How to Stop Riding the Emotional Sales Roller Coaster
If you are in business, you are in sales. Whether you own a company, have a professional private practice, or are an actual sales person; you probably have experienced the emotional roller coaster of sales. You have experienced the thriving times when you can’t take on one more client and the lowly lows when you only made 50% of your quarterly goal. The biggest pitfall of the emotional sales roller coaster is you let the results drive your sales activity versus your sales activity drive your results.
A colleague had a private practice. 50% of her business came from one psychiatrist who loved her work. 30% of her business came from a hospital where she knew most of the discharge planners. The rest came from a variety of sources, on line profiles, the occasional referral from a treatment program and word of mouth referrals. She was busy. Then one day the psychiatrist called her letting her know he was retiring in one month and transitioning his clients to a colleague. In about six weeks her business went from 95% full to less than 40% full.
She grew her practice through sales activities, networking, cold calls, emails, and meetings; however, because her results were so good she slacked on her activity. Of course she had to focus on her clients but her sales activity went from very active to nothing. Thus, she basically had to start all over cold calling and creating leads. The other major pitfall she faced was relying so heavily on one referral source. Getting 50% of your business from one big account can feel great, until you lose that account.
A very successful sales/business person told me a story. His profession put him through rigorous sales training. In his first few months of working, when he had to sell really hard, he got a check one month for $857.00. He sat in his car at the bottom of his driveway and cried. He is now, year over year, very successful. Why? Because he did what he was trained to do. He focused on the activities not the results and he continues to consistently do so.
There are two big pitfalls of focusing on results versus activities. If you are having a peak/very busy time with lots of success, you may slack on your activities. If you are in a low period, negative self-talk that prohibits you from taking action can easily consume you.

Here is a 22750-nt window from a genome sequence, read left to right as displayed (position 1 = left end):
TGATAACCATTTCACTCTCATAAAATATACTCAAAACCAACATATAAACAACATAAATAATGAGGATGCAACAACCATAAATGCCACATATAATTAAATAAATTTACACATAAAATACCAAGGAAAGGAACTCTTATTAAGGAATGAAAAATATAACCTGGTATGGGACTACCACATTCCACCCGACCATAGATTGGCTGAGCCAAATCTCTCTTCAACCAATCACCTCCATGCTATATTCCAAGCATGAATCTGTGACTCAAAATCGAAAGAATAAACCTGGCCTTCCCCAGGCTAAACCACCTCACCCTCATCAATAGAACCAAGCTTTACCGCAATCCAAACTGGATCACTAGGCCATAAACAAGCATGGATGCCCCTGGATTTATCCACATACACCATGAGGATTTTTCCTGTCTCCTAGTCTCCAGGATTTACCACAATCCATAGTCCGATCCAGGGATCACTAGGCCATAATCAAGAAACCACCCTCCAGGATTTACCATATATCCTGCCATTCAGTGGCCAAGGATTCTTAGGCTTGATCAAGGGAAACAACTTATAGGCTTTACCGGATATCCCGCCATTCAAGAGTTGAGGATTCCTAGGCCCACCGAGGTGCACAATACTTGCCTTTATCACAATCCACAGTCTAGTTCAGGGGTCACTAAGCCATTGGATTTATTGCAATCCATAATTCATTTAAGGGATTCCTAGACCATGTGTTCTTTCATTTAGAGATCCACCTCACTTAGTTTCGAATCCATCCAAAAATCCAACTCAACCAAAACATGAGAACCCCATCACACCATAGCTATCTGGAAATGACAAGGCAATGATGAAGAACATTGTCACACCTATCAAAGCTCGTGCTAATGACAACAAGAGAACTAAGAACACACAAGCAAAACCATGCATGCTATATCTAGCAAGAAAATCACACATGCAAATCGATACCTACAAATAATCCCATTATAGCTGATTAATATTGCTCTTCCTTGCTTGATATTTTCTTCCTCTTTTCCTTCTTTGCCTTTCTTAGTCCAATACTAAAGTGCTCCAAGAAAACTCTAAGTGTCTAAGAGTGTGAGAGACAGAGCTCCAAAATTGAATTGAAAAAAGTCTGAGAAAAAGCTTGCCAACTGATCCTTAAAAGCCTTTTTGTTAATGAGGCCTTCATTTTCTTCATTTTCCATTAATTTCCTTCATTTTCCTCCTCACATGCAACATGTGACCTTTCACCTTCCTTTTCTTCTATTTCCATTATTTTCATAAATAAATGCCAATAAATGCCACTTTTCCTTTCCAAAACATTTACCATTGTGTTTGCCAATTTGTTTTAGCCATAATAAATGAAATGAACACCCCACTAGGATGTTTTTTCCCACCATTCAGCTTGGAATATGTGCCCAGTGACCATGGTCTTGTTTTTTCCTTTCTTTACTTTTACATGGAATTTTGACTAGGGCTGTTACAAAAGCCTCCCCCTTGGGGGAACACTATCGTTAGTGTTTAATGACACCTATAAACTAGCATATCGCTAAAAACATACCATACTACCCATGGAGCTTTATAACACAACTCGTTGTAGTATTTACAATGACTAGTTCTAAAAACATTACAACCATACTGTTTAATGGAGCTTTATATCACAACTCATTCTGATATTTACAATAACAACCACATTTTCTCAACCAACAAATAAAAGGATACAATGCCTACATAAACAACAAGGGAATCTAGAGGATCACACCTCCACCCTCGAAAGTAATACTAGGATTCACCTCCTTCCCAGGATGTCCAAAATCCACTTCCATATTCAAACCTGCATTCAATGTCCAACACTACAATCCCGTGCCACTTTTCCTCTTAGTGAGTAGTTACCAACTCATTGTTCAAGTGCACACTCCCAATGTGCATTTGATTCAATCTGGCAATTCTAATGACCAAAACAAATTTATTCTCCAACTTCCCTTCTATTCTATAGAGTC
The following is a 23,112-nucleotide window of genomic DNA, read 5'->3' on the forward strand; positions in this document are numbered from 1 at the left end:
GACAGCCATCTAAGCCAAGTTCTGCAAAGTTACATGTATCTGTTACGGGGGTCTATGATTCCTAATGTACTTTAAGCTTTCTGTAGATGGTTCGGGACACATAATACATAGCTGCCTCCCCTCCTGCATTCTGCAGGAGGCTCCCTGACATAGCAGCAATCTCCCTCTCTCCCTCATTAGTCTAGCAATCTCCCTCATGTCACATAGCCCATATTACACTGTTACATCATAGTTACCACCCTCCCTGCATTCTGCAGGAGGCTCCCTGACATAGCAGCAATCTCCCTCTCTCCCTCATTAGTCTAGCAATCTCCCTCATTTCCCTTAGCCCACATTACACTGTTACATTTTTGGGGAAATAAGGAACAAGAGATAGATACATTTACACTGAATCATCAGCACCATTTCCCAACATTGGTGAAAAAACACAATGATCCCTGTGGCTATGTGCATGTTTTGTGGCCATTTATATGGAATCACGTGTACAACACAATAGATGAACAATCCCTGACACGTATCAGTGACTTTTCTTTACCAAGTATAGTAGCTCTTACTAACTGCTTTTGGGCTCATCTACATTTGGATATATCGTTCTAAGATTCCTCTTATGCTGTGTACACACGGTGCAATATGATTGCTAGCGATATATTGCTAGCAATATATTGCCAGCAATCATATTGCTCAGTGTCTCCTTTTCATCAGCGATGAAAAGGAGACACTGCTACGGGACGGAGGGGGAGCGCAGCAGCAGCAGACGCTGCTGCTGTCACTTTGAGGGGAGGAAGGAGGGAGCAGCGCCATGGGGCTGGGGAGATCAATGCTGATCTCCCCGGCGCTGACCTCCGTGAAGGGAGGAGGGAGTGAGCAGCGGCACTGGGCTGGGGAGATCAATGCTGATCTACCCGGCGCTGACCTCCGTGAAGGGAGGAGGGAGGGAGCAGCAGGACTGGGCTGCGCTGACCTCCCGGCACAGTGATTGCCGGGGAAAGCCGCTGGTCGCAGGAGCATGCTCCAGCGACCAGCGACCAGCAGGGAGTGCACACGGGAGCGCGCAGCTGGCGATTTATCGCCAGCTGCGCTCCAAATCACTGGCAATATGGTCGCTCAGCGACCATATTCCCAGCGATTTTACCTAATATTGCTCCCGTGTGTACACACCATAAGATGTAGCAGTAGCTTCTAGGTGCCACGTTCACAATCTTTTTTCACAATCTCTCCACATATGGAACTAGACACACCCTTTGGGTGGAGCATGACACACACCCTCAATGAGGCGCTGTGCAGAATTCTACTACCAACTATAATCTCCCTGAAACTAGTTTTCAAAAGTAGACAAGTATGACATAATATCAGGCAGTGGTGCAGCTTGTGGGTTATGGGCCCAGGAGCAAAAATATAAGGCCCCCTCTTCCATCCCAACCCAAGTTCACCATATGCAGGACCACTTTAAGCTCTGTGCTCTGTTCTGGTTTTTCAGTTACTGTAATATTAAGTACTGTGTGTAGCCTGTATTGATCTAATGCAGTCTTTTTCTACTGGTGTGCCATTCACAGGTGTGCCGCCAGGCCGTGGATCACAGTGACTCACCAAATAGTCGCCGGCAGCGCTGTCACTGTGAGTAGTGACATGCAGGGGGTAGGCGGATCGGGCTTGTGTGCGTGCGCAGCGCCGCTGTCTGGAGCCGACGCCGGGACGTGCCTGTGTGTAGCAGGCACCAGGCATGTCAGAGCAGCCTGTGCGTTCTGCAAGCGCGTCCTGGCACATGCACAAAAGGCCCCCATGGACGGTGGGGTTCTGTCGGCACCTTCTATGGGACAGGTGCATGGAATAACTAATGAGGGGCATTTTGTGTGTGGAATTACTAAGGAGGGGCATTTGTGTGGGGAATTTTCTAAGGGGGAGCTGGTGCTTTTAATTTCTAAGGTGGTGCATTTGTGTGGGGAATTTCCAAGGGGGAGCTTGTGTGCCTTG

Selling is about activity. Not just any activity, productive and consistent activity.
Let’s get you off the results driven emotional roller coaster and get you on the activities driven path to success. This is a great activity for an individual sales person, a team of sales professionals, a professional in private practice, or a small business. Even if you are at a peak and feel you don’t have time to do this, it is important to make the time to help you avoid a big dip in the future!
- Take a look at your activities and results for the last 6 months to a year. (Be as honest and specific as possible. How often? How much time did the activity take? How much did you spend? What was the result?).
- What activities were you doing 8-weeks prior to your peaks?
- What activities were you doing 8-weeks prior to your lows?
- What activities were you NOT doing 8-weeks prior to your lows?
- List the top ten activities you were doing, prior to your peaks; that resulted in the best return on investment, ROI. (For example, Facebook advertising, face to face meetings, 10 cold calls per day etc.)
- List the top ten activities you were doing prior to your lows that produced the best ROI.
- List the top activities you were NOT doing prior to your lows.
- Comparing the data, what are the 5 to 10 best ROI producing activities? Those are the activities you should be consistently doing no matter what. The more specific you are the better.
- Adjust the frequency and amount of your best ROI activities so that you can consistently do them during your peak/busy times. The key is to know the activities that work and to continue those activities to some degree, no matter how busy you are.
Most industries have their cycles of high sales and lower sales. However, if you are consistently focused on sales activities that produce results, your emotions do not have to be tied to that cycle. Jump off your results driven emotional roller coaster and hop over to your activities driven path to success! All the best to you, your change, and your success!
Sarah Stewart, MSW, CPC
Life Coach, Sales Coach, and Author